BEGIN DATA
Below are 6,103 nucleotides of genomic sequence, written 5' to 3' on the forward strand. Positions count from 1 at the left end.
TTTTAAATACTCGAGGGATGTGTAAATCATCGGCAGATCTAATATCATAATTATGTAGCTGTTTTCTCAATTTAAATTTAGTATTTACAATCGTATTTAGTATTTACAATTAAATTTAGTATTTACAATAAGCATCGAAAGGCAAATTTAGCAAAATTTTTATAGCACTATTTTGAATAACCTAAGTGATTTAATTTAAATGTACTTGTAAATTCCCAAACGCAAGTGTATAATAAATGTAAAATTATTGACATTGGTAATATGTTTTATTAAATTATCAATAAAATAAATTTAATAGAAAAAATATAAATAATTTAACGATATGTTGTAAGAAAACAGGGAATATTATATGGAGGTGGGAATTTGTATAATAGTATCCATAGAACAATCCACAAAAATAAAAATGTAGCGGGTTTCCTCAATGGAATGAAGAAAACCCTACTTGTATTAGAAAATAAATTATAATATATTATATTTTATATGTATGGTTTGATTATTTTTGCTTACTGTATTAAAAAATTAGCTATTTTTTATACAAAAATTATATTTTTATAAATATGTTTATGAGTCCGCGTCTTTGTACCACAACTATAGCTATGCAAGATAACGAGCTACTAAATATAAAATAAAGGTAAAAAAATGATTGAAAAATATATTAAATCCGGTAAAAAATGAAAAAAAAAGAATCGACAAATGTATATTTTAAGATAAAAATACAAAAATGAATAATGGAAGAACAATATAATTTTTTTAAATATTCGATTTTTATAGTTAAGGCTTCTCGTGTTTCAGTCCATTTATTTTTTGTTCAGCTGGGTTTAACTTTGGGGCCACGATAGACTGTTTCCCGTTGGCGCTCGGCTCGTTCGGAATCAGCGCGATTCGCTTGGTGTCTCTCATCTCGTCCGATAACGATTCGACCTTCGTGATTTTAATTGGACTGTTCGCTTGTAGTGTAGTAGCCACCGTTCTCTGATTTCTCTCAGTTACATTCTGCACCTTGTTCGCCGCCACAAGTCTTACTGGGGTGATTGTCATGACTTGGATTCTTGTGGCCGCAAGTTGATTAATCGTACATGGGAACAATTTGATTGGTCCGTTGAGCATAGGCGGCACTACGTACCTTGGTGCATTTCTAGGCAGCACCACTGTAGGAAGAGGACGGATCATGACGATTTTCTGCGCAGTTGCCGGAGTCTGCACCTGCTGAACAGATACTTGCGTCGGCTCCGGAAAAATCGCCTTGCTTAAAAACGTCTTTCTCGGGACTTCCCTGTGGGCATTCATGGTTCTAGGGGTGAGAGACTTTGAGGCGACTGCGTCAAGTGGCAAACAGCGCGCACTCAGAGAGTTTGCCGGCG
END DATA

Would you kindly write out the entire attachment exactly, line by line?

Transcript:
Below are 6,103 nucleotides of genomic sequence, written 5' to 3' on the forward strand. Positions count from 1 at the left end.
TTTTAAATACTCGAGGGATGTGTAAATCATCGGCAGATCTAATATCATAATTATGTAGCTGTTTTCTCAATTTAAATTTAGTATTTACAATCGTATTTAGTATTTACAATTAAATTTAGTATTTACAATAAGCATCGAAAGGCAAATTTAGCAAAATTTTTATAGCACTATTTTGAATAACCTAAGTGATTTAATTTAAATGTACTTGTAAATTCCCAAACGCAAGTGTATAATAAATGTAAAATTATTGACATTGGTAATATGTTTTATTAAATTATCAATAAAATAAATTTAATAGAAAAAATATAAATAATTTAACGATATGTTGTAAGAAAACAGGGAATATTATATGGAGGTGGGAATTTGTATAATAGTATCCATAGAACAATCCACAAAAATAAAAATGTAGCGGGTTTCCTCAATGGAATGAAGAAAACCCTACTTGTATTAGAAAATAAATTATAATATATTATATTTTATATGTATGGTTTGATTATTTTTGCTTACTGTATTAAAAAATTAGCTATTTTTTATACAAAAATTATATTTTTATAAATATGTTTATGAGTCCGCGTCTTTGTACCACAACTATAGCTATGCAAGATAACGAGCTACTAAATATAAAATAAAGGTAAAAAAATGATTGAAAAATATATTAAATCCGGTAAAAAATGAAAAAAAAAGAATCGACAAATGTATATTTTAAGATAAAAATACAAAAATGAATAATGGAAGAACAATATAATTTTTTTAAATATTCGATTTTTATAGTTAAGGCTTCTCGTGTTTCAGTCCATTTATTTTTTGTTCAGCTGGGTTTAACTTTGGGGCCACGATAGACTGTTTCCCGTTGGCGCTCGGCTCGTTCGGAATCAGCGCGATTCGCTTGGTGTCTCTCATCTCGTCCGATAACGATTCGACCTTCGTGATTTTAATTGGACTGTTCGCTTGTAGTGTAGTAGCCACCGTTCTCTGATTTCTCTCAGTTACATTCTGCACCTTGTTCGCCGCCACAAGTCTTACTGGGGTGATTGTCATGACTTGGATTCTTGTGGCCGCAAGTTGATTAATCGTACATGGGAACAATTTGATTGGTCCGTTGAGCATAGGCGGCACTACGTACCTTGGTGCATTTCTAGGCAGCACCACTGTAGGAAGAGGACGGATCATGACGATTTTCTGCGCAGTTGCCGGAGTCTGCACCTGCTGAACAGATACTTGCGTCGGCTCCGGAAAAATCGCCTTGCTTAAAAACGTCTTTCTCGGGACTTCCCTGTGGGCATTCATGGTTCTAGGGGTGAGAGACTTTGAGGCGACTGCGTCAAGTGGCAAACAGCGCGCACTCAGAGAGTTTGCCGGCG